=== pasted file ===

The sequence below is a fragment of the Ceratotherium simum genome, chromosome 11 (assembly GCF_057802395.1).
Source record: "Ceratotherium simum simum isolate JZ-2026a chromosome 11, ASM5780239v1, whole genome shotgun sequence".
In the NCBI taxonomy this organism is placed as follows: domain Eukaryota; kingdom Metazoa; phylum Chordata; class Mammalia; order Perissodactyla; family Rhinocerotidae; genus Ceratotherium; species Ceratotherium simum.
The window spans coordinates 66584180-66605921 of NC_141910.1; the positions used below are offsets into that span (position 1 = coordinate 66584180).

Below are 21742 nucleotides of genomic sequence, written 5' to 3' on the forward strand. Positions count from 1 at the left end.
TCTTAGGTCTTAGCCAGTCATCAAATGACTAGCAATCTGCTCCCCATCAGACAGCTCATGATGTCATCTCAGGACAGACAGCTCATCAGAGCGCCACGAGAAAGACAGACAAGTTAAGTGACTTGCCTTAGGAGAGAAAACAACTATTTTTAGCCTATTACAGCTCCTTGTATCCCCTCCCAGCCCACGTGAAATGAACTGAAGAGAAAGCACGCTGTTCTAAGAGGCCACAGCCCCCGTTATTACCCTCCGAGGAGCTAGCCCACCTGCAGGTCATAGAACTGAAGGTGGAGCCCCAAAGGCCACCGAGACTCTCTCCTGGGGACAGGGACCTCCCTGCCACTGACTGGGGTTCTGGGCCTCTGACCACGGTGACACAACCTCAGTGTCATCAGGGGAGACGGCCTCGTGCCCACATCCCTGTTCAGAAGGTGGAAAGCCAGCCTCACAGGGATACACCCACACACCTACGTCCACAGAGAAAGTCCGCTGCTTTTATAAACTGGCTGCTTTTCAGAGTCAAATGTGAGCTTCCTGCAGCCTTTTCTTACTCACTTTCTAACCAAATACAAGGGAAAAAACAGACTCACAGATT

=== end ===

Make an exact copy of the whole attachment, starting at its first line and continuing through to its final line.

The sequence below is a fragment of the Ceratotherium simum genome, chromosome 11 (assembly GCF_057802395.1).
Source record: "Ceratotherium simum simum isolate JZ-2026a chromosome 11, ASM5780239v1, whole genome shotgun sequence".
In the NCBI taxonomy this organism is placed as follows: domain Eukaryota; kingdom Metazoa; phylum Chordata; class Mammalia; order Perissodactyla; family Rhinocerotidae; genus Ceratotherium; species Ceratotherium simum.
The window spans coordinates 66584180-66605921 of NC_141910.1; the positions used below are offsets into that span (position 1 = coordinate 66584180).

Below are 21742 nucleotides of genomic sequence, written 5' to 3' on the forward strand. Positions count from 1 at the left end.
TCTTAGGTCTTAGCCAGTCATCAAATGACTAGCAATCTGCTCCCCATCAGACAGCTCATGATGTCATCTCAGGACAGACAGCTCATCAGAGCGCCACGAGAAAGACAGACAAGTTAAGTGACTTGCCTTAGGAGAGAAAACAACTATTTTTAGCCTATTACAGCTCCTTGTATCCCCTCCCAGCCCACGTGAAATGAACTGAAGAGAAAGCACGCTGTTCTAAGAGGCCACAGCCCCCGTTATTACCCTCCGAGGAGCTAGCCCACCTGCAGGTCATAGAACTGAAGGTGGAGCCCCAAAGGCCACCGAGACTCTCTCCTGGGGACAGGGACCTCCCTGCCACTGACTGGGGTTCTGGGCCTCTGACCACGGTGACACAACCTCAGTGTCATCAGGGGAGACGGCCTCGTGCCCACATCCCTGTTCAGAAGGTGGAAAGCCAGCCTCACAGGGATACACCCACACACCTACGTCCACAGAGAAAGTCCGCTGCTTTTATAAACTGGCTGCTTTTCAGAGTCAAATGTGAGCTTCCTGCAGCCTTTTCTTACTCACTTTCTAACCAAATACAAGGGAAAAAACAGACTCACAGATT